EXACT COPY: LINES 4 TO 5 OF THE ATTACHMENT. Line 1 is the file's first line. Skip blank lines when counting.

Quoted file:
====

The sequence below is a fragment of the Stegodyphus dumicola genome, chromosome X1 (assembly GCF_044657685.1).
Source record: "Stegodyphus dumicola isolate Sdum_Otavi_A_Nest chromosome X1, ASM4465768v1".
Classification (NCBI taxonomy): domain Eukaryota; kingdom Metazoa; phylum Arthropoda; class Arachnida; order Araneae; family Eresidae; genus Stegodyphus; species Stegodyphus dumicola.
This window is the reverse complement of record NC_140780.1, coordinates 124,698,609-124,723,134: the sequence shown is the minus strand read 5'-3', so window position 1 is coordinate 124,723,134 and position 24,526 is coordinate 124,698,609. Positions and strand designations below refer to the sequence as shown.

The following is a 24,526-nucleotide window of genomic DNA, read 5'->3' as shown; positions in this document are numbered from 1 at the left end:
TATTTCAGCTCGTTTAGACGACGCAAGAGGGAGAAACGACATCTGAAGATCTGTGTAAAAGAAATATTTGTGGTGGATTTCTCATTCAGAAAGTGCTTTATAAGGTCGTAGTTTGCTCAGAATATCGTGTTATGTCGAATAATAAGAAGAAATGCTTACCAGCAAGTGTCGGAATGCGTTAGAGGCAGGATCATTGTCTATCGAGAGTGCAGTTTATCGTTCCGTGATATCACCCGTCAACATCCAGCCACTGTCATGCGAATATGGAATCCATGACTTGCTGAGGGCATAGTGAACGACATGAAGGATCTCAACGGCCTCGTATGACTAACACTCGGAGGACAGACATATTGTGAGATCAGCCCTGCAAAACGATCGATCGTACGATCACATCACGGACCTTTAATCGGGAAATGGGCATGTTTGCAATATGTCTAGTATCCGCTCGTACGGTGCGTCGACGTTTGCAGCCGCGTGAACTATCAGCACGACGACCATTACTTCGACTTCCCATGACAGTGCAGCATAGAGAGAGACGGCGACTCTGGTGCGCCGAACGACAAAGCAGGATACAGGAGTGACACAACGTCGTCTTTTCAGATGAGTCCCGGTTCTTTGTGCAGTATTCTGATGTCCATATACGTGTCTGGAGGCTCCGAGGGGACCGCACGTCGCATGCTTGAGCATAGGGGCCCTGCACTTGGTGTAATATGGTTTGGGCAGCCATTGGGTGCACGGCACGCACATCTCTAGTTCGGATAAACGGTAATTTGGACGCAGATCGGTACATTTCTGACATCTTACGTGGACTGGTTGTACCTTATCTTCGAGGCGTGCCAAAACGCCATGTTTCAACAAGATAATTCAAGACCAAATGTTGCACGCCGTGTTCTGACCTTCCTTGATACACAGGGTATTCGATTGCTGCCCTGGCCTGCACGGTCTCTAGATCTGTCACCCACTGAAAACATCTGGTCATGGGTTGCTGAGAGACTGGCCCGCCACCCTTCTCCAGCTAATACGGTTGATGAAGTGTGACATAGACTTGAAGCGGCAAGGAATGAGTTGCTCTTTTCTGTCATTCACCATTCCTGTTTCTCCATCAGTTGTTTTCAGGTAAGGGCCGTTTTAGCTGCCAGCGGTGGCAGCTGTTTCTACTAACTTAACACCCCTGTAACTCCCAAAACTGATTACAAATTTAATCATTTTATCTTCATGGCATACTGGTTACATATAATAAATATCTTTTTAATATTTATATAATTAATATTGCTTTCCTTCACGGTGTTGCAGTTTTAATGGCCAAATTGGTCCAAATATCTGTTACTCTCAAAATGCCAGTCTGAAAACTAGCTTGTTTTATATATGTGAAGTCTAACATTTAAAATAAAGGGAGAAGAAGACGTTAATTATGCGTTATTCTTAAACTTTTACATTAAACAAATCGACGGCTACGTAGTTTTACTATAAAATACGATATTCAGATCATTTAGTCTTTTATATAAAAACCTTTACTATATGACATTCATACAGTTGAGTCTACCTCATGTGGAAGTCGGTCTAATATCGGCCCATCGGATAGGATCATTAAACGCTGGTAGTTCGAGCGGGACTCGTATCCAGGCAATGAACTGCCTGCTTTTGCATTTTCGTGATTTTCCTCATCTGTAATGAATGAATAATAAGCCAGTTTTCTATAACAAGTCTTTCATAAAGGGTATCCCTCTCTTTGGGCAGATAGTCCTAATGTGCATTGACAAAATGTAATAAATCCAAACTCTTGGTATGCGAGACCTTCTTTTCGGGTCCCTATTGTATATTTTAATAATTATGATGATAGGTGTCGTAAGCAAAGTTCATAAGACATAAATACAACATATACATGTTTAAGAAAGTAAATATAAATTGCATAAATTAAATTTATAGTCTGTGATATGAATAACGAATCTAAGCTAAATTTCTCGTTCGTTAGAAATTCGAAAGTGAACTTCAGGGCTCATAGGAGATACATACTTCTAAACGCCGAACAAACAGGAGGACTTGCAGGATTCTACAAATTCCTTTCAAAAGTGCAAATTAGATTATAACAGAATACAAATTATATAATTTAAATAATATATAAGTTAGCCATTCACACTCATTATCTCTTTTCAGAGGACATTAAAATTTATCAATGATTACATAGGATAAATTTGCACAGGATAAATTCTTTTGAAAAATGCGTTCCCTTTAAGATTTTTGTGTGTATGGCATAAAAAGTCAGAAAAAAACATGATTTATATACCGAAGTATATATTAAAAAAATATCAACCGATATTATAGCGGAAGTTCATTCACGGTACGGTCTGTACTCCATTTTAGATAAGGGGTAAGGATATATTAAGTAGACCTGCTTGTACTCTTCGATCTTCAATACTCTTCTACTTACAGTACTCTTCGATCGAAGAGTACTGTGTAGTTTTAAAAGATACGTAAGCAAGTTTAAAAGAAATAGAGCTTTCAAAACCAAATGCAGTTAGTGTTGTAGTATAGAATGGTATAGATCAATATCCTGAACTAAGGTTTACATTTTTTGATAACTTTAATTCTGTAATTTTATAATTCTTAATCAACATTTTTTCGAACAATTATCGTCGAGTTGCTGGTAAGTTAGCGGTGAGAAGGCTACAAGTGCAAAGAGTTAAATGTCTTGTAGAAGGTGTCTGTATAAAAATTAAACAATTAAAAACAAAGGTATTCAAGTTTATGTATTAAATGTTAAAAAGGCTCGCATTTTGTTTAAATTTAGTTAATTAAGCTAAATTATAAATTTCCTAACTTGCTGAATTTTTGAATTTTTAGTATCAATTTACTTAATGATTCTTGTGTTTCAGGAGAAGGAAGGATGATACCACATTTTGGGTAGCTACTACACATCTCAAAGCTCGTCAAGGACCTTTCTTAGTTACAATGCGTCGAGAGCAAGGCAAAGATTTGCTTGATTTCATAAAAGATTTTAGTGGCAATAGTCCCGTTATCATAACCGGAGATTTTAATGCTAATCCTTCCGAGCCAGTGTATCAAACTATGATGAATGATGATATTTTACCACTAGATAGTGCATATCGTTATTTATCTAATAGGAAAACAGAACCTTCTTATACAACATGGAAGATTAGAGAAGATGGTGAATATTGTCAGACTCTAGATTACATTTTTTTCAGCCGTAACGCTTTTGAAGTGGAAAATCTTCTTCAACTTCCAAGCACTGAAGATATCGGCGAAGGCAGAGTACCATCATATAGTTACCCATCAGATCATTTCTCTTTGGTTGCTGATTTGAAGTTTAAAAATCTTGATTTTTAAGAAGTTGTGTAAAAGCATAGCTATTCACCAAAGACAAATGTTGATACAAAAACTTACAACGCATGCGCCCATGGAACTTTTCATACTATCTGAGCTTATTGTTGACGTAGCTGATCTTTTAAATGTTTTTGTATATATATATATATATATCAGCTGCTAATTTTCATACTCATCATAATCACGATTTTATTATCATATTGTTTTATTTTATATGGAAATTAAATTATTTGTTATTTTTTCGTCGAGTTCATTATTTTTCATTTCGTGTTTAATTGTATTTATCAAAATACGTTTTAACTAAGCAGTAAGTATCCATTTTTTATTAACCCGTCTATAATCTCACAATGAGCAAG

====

This window is the reverse complement of record NC_140780.1, coordinates 124,698,609-124,723,134: the sequence shown is the minus strand read 5'-3', so window position 1 is coordinate 124,723,134 and position 24,526 is coordinate 124,698,609. Positions and strand designations below refer to the sequence as shown.

The following is a 24,526-nucleotide window of genomic DNA, read 5'->3' as shown; positions in this document are numbered from 1 at the left end: